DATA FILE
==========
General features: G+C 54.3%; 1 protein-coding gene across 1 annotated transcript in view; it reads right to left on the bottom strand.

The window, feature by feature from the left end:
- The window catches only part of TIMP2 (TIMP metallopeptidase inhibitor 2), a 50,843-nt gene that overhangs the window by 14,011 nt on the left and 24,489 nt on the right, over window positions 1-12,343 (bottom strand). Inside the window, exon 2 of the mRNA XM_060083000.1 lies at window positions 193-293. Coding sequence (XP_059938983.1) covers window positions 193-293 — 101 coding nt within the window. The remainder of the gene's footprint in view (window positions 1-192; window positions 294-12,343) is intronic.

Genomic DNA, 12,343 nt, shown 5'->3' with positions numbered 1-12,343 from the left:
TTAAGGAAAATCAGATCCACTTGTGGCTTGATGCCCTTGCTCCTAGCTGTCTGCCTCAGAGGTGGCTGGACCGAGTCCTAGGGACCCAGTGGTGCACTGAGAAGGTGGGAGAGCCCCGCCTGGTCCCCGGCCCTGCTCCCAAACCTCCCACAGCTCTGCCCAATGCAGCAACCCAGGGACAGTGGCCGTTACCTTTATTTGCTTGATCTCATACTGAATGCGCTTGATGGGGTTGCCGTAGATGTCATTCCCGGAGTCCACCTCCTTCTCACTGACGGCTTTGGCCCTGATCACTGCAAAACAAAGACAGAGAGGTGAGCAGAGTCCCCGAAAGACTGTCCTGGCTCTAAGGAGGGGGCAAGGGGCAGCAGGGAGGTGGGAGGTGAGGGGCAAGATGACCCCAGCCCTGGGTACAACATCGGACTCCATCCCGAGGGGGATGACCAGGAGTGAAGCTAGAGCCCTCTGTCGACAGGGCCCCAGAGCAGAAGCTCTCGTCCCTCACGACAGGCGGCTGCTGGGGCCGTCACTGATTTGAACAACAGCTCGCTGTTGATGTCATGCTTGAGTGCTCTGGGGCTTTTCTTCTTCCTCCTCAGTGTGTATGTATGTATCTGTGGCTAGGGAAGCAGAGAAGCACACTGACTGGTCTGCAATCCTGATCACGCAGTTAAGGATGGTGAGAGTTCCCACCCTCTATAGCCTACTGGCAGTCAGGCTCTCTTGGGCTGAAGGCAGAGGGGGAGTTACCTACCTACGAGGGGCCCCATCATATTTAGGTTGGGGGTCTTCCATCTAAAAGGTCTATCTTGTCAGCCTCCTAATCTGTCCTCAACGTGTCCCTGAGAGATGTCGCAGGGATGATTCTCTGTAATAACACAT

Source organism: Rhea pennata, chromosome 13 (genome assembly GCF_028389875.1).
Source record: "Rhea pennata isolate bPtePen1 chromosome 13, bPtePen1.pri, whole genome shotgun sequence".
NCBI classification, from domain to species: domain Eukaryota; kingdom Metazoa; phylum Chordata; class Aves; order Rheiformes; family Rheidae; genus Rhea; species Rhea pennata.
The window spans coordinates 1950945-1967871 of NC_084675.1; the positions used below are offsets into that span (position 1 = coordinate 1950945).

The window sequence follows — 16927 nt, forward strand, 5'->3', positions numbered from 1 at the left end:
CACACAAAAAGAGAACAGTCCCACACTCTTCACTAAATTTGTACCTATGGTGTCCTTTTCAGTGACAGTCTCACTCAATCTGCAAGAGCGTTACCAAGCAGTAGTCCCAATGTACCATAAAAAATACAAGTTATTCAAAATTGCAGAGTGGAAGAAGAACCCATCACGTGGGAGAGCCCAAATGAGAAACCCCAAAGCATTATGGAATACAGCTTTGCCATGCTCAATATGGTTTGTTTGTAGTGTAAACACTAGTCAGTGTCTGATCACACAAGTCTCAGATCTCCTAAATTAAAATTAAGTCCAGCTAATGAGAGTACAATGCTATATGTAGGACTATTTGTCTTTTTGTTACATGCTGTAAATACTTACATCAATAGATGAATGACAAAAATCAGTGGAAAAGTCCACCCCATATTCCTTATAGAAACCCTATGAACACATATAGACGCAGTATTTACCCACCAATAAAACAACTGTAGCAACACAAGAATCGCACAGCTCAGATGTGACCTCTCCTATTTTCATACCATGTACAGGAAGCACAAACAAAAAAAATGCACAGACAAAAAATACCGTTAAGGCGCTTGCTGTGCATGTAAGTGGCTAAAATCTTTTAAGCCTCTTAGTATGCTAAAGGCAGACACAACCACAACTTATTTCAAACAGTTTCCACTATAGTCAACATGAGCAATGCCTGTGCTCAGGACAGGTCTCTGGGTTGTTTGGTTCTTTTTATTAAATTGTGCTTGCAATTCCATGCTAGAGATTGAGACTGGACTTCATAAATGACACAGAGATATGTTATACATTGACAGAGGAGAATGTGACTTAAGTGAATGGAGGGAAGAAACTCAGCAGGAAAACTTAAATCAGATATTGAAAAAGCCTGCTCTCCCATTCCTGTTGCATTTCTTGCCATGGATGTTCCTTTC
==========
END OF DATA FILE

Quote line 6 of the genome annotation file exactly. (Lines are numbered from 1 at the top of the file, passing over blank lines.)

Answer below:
Source organism: Rhea pennata, chromosome 13 (genome assembly GCF_028389875.1).